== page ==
The Gospel of John is the fourth Gospel in the New Testament. It contains a variety of statements and information about Jesus not contained in the Synoptic Gospels. While John’s content may be unique, he presents a different side of Jesus that is complementary to the other three Gospels and helps provide its readers with a clearer understanding of his divinity and pre-existence.


The only internal clue to the authorship of Gospel is John 21:20-24, which attribute the source of the account to ‘the Beloved Disciple’. ‘The Beloved Disciple’ is not named anywhere in the Gospel, but he is mentioned a few key times; he is beside Jesus at the last supper (John 13:22-25), is present at the crucifixion and is told to care for Jesus’ mother (John 19:25-27) and sees the empty tomb (John 20:1-8). The traditional identity of this disciple is John the Apostle. Theophilus of Antioch (c. 170) quotes the prologue of the Gospel and attributes it to John.[1] Eusebius of Caesarea quotes Irenaeus as saying that the disciple John, ‘who reclined on his bosom’, wrote a Gospel in Ephesus.[2] The Muratorian fragment (c. 170) also attributes the Gospel to John the Disciple.[3]

There is no direct evidence that this John is the son of Zebedee, and some scholars have suggested an alternative ‘John the Elder’. However, there is no direct evidence for the existence of this alternate John, and it is reasonable to assume that early church writers would specify if ‘John the Disciple’ was different to ‘John of Zebedee’, since the latter is so prominent in the Synoptic Gospels.[4]

One may accept the internal biblical data and the external evidence as proof that John, son of Zebedee wrote the Gospel. However, one may later change one’s opinion like Raymond E. Brown, author of the Anchor Bible commentary, who rescinded his earlier commentary opinion: “I now recognize that the external and internal evidence are probably not to be harmonize” (Brown, 1979, p. 34).–Rcnabi260 23:33, 8 December 2010 (UTC)

Anyway, we must admit there is, however, no direct scriptural evidence that the author was John the disciple. We may conjecture that the author connected with John the Baptist and the community, itself. , only that it was a disciple who was very close to Jesus and an eye-witness. Some scholars suggest that the disciple might be Lazarus, who is the only male in the Gospel specifically described as being loved by Jesus (John 11:3-5).[5] Additionally, the phrase “we know that his testimony is true” in John 21:24 suggests that some form of editorial process has occurred after the initial writing. One possibility is that 24b was added on by the original community as a form of signature at the end of the document. A second possibility is that the entire chapter 21 was add to the original text (note the possible conclusion at John 20:31, potentially to explain the death of the ‘Disciple whom Jesus Loved’, who was rumoured to never die.[6]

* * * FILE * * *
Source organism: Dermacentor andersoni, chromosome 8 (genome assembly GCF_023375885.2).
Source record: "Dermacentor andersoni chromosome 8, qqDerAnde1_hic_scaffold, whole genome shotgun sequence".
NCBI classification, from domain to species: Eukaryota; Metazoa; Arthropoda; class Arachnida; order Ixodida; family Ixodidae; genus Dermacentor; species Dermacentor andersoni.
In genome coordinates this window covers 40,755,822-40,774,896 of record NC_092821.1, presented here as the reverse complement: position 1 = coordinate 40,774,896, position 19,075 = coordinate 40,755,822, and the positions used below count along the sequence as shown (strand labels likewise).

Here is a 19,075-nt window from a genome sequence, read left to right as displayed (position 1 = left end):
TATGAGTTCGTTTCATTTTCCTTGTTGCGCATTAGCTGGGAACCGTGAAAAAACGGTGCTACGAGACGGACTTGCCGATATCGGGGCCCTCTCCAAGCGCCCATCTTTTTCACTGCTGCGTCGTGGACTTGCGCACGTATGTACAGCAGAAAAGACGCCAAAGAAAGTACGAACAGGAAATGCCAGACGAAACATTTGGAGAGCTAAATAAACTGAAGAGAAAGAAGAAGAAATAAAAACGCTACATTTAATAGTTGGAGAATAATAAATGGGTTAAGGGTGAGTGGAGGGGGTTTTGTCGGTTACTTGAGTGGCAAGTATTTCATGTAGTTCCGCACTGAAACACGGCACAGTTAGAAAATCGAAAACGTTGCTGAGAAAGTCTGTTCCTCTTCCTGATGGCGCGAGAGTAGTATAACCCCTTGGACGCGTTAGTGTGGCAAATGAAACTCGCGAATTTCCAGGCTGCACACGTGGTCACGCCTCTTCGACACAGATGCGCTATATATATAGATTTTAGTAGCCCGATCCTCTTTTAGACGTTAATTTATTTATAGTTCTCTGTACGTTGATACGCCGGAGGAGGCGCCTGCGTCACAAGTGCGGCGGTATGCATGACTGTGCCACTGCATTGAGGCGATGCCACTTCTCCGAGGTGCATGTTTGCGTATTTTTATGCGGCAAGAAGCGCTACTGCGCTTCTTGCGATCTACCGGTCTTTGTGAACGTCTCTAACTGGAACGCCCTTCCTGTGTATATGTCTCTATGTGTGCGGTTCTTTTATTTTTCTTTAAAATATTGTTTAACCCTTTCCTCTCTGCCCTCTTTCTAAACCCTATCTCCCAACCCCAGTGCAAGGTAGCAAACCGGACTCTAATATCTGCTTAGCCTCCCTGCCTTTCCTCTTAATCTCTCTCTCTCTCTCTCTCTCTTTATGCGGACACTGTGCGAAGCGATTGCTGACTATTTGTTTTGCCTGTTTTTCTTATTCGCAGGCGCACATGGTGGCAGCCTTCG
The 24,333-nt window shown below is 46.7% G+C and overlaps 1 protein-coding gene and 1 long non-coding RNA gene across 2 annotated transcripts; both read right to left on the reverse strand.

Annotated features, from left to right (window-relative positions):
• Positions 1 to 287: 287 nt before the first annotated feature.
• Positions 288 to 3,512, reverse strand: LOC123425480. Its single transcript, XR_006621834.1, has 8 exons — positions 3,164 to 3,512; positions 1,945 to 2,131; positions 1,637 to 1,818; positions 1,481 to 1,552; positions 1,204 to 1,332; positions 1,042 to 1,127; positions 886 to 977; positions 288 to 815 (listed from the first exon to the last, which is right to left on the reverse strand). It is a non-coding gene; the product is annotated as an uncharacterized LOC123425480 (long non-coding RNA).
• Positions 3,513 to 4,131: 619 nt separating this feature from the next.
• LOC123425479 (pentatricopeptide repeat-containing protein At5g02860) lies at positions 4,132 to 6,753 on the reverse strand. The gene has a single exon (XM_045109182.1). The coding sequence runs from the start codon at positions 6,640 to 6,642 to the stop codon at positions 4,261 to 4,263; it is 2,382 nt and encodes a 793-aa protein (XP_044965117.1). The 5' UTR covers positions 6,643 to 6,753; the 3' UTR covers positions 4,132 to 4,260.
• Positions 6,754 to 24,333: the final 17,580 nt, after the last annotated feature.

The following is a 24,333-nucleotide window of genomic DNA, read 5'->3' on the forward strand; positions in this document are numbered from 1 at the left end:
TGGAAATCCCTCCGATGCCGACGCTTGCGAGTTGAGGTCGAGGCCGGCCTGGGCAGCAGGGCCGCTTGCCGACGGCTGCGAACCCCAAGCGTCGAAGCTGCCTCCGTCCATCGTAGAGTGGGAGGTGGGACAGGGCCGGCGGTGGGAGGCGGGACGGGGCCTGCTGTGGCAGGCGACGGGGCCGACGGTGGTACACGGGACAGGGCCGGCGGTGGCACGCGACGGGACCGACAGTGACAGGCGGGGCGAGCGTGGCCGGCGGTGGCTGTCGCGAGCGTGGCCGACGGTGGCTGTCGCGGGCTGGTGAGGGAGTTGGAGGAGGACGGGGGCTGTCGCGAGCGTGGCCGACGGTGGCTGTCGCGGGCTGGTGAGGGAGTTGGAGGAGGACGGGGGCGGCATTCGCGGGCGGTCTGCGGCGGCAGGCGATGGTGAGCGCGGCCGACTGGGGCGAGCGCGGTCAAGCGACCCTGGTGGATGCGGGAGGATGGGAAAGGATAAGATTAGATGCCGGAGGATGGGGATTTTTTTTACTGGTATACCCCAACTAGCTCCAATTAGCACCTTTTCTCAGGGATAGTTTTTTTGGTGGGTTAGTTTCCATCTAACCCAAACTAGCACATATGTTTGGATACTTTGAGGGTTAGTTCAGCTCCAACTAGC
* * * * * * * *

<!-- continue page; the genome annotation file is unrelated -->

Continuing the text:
The convention is to talk about the author as ‘John the Evangelist’, or just ‘John’, leaving open the question of whether it is John the son of Zebedee, or another close disciple who is the source and primary author of this Gospel.


There are two views concerning the date of John’s Gospel:

1) The traditional view places the writing of John around A.D. 85 or later. This view is supported on two types of evidence.

First, we note that “indeed, the action of expulsion might be connected with the reformulation ca. A. D. 85 of one of the Eighteen Benedictions (Shemoneh Esreh)which were recited in the synagogues. The reformulation of the Twelfth Benediction involved a curse on the minim, i.e., on deviators who seemingly included the Jewish Christians” (Brown, 1979, p. 22).–Rcnabi260 23:48, 8 December 2010 (UTC) Second, this view is supported by a statement from Clement of Alexandria that John wrote to supplement the other Gospel accounts. This would place his writings later in the first-century, considering the traditional view that the other Gospel writers wrote before A.D. 70. It is also argued that John’s theology appears more developed, giving suspicion for a later date.


  • Andreas Köstenberger, John. Baker Exegetical Commentary on the New Testament. Baker Academic, 2004.
  • D. A. Carson, The Gospel According to John. Pillar New Testament Commentary. Eerdmans, 1991.
  • C. K. Barrett, The Gospel According to St. John: An Introduction With Commentary and Notes on the Greek Text, 2nd edition. Westminster John Knox, 1978.

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